VIENNA, Va. (
CEO Geert Kersten made a rare appearance Tuesday at an investor conference in New York City but noticeably absent from his presentation was any mention of
Byron Biopharma is supposed to be Cel-Sci's marketing partner in South Africa for the company's experimental cancer drug Multikine, according to a deal announced last March. Yet as I reported in November,
has no known business address or history of engaging in drug development or marketing. Byron seems to exist only on paper, even though it was granted
as part of a sweetheart stock deal with Cel-Sci.
Cel-Sci has long refused to provide any evidence that Byron is a real company or a legitimate Multikine partner. On Tuesday, Cel-Sci went further by making Byron disappear.
During Kersten's brief investor pitch at the BIO CEO & Investor Conference, Byron's name was conspicuously missing from a slide listing Cel-Sci's Multikine marketing partners. The Israeli drug maker
was listed, as was Taiwan's
, but Byron was AWOL.
Kersten provided no explanation for why Byron no longer ranks a mention as a Multikine partner. Was it simply an oversight? A mistake? Perhaps, but that seems unlikely since Kersten's presentation included a slide that focused solely on the company's Multikine partnerships. Surely, someone would have noticed that one of the drug's three partners was left off.
Cel-Sci's annual report for the company's 2009 fiscal year filed with the Securities and Exchange Commission on Jan. 13 still lists Byron as the South African marketing partner for Multikine. To maintain that license, Byron must pay Cel-Sci $125,000 by March 15. Cel-Sci expects to begin a phase III study of Multikine in head-and-neck cancer during the summer.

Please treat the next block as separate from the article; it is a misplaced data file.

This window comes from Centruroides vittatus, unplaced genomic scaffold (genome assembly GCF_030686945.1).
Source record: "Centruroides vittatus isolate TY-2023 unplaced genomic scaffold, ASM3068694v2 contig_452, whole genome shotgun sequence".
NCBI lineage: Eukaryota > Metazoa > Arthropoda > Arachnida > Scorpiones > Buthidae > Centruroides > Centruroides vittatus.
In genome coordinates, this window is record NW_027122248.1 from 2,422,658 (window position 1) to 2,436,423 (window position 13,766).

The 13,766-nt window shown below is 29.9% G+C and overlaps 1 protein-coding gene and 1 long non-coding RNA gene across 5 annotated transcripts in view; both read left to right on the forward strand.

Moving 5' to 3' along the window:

If Kersten's presentation Tuesday was Cel-Sci's way of tacitly acknowledging that Byron isn't a real company or Multikine partner, then the company still needs to explain who purchased the 3.75 million shares of Cel-Sci common stock and 7.5 million warrants for the oh-so-cheap price of $750,000 last March in exchange for the South African rights to Multikine.
It's an important question since whoever bought the Cel-Sci stock and warrants -- at a cost basis of 20 cents a share and 25 cents a share, respectively -- is sitting on millions of dollars in profits. The stock and warrants are registered and freely tradeable, but Cel-Sci has never disclosed whether Byron, or the person(s) pretending to be Byron, sold the stock and warrants.
One group that has a definite interest in getting to the bottom of the Byron mystery is a group of Cel-Sci shareholders led by Iroquois Capital Management. The Iroquois group is suing Cel-Sci for breach of contract and other charges, alleging that Cel-Sci fabricated Byron because the company wanted to raise money without triggering anti-dilution clauses in a previous financing.
Cel-Sci denies the allegations and the lawsuit is still working its way through the courts, but Tuesday's presentation with the Byron omission seemingly gives the Iroquois group a juicy piece of evidence in which to pursue its case.
Cel-Sci didn't respond to an email message seeking comment.
Cel-Sci shares closed Tuesday down a penny to 65 cents a share. The stock has lost almost 70% of its value since last September.
-- Reported by Adam Feuerstein in Boston.
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